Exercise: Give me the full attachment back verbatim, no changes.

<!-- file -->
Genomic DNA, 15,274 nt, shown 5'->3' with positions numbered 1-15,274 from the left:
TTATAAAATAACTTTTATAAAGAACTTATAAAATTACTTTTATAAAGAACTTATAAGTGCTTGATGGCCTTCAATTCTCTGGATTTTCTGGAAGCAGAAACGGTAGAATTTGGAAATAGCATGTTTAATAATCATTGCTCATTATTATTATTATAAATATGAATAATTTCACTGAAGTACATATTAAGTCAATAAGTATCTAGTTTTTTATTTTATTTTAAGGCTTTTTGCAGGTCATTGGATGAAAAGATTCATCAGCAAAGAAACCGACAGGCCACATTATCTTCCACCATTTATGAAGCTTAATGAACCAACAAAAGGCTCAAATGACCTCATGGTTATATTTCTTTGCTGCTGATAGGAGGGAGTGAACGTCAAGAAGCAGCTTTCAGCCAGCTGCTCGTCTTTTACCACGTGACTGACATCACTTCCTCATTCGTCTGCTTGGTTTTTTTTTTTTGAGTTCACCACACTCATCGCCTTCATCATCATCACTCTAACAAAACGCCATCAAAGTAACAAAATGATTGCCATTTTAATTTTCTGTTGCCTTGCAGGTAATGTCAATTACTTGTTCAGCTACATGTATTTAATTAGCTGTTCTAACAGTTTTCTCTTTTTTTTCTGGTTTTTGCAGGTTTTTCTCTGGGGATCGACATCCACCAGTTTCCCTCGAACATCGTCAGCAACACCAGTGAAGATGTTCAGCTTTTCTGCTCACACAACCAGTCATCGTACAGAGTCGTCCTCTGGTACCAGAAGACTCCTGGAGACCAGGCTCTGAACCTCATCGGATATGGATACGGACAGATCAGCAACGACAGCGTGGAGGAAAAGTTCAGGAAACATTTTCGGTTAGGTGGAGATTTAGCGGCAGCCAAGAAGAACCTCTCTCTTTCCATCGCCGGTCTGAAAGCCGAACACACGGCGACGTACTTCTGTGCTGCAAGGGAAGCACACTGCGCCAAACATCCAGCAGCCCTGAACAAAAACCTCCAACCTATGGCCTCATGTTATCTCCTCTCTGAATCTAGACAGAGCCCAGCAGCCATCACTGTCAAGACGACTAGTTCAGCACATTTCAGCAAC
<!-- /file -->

Genomic DNA, 15,274 nt, shown 5'->3' with positions numbered 1-15,274 from the left:
TTATAAAATAACTTTTATAAAGAACTTATAAAATTACTTTTATAAAGAACTTATAAGTGCTTGATGGCCTTCAATTCTCTGGATTTTCTGGAAGCAGAAACGGTAGAATTTGGAAATAGCATGTTTAATAATCATTGCTCATTATTATTATTATAAATATGAATAATTTCACTGAAGTACATATTAAGTCAATAAGTATCTAGTTTTTTATTTTATTTTAAGGCTTTTTGCAGGTCATTGGATGAAAAGATTCATCAGCAAAGAAACCGACAGGCCACATTATCTTCCACCATTTATGAAGCTTAATGAACCAACAAAAGGCTCAAATGACCTCATGGTTATATTTCTTTGCTGCTGATAGGAGGGAGTGAACGTCAAGAAGCAGCTTTCAGCCAGCTGCTCGTCTTTTACCACGTGACTGACATCACTTCCTCATTCGTCTGCTTGGTTTTTTTTTTTTGAGTTCACCACACTCATCGCCTTCATCATCATCACTCTAACAAAACGCCATCAAAGTAACAAAATGATTGCCATTTTAATTTTCTGTTGCCTTGCAGGTAATGTCAATTACTTGTTCAGCTACATGTATTTAATTAGCTGTTCTAACAGTTTTCTCTTTTTTTTCTGGTTTTTGCAGGTTTTTCTCTGGGGATCGACATCCACCAGTTTCCCTCGAACATCGTCAGCAACACCAGTGAAGATGTTCAGCTTTTCTGCTCACACAACCAGTCATCGTACAGAGTCGTCCTCTGGTACCAGAAGACTCCTGGAGACCAGGCTCTGAACCTCATCGGATATGGATACGGACAGATCAGCAACGACAGCGTGGAGGAAAAGTTCAGGAAACATTTTCGGTTAGGTGGAGATTTAGCGGCAGCCAAGAAGAACCTCTCTCTTTCCATCGCCGGTCTGAAAGCCGAACACACGGCGACGTACTTCTGTGCTGCAAGGGAAGCACACTGCGCCAAACATCCAGCAGCCCTGAACAAAAACCTCCAACCTATGGCCTCATGTTATCTCCTCTCTGAATCTAGACAGAGCCCAGCAGCCATCACTGTCAAGACGACTAGTTCAGCACATTTCAGCAAC